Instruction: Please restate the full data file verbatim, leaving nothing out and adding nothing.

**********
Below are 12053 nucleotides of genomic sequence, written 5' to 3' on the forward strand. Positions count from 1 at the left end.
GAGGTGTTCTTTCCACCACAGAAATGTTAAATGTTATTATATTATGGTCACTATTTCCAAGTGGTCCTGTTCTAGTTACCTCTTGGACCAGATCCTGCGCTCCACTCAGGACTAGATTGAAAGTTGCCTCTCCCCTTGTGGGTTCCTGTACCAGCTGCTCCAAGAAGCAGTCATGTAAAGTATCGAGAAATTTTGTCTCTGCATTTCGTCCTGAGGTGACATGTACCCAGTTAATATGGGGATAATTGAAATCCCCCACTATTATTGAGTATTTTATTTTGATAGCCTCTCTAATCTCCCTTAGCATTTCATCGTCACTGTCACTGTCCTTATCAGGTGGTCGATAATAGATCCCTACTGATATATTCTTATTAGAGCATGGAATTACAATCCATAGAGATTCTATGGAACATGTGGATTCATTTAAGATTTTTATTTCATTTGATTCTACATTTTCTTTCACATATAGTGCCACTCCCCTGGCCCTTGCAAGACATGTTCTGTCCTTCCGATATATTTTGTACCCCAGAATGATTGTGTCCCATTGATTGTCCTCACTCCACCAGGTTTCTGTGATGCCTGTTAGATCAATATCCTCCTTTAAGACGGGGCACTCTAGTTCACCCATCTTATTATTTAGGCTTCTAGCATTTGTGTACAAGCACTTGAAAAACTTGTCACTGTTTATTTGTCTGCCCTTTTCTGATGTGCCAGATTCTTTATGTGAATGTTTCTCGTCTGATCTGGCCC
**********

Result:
Below are 12053 nucleotides of genomic sequence, written 5' to 3' on the forward strand. Positions count from 1 at the left end.
GAGGTGTTCTTTCCACCACAGAAATGTTAAATGTTATTATATTATGGTCACTATTTCCAAGTGGTCCTGTTCTAGTTACCTCTTGGACCAGATCCTGCGCTCCACTCAGGACTAGATTGAAAGTTGCCTCTCCCCTTGTGGGTTCCTGTACCAGCTGCTCCAAGAAGCAGTCATGTAAAGTATCGAGAAATTTTGTCTCTGCATTTCGTCCTGAGGTGACATGTACCCAGTTAATATGGGGATAATTGAAATCCCCCACTATTATTGAGTATTTTATTTTGATAGCCTCTCTAATCTCCCTTAGCATTTCATCGTCACTGTCACTGTCCTTATCAGGTGGTCGATAATAGATCCCTACTGATATATTCTTATTAGAGCATGGAATTACAATCCATAGAGATTCTATGGAACATGTGGATTCATTTAAGATTTTTATTTCATTTGATTCTACATTTTCTTTCACATATAGTGCCACTCCCCTGGCCCTTGCAAGACATGTTCTGTCCTTCCGATATATTTTGTACCCCAGAATGATTGTGTCCCATTGATTGTCCTCACTCCACCAGGTTTCTGTGATGCCTGTTAGATCAATATCCTCCTTTAAGACGGGGCACTCTAGTTCACCCATCTTATTATTTAGGCTTCTAGCATTTGTGTACAAGCACTTGAAAAACTTGTCACTGTTTATTTGTCTGCCCTTTTCTGATGTGCCAGATTCTTTATGTGAATGTTTCTCGTCTGATCTGGCCC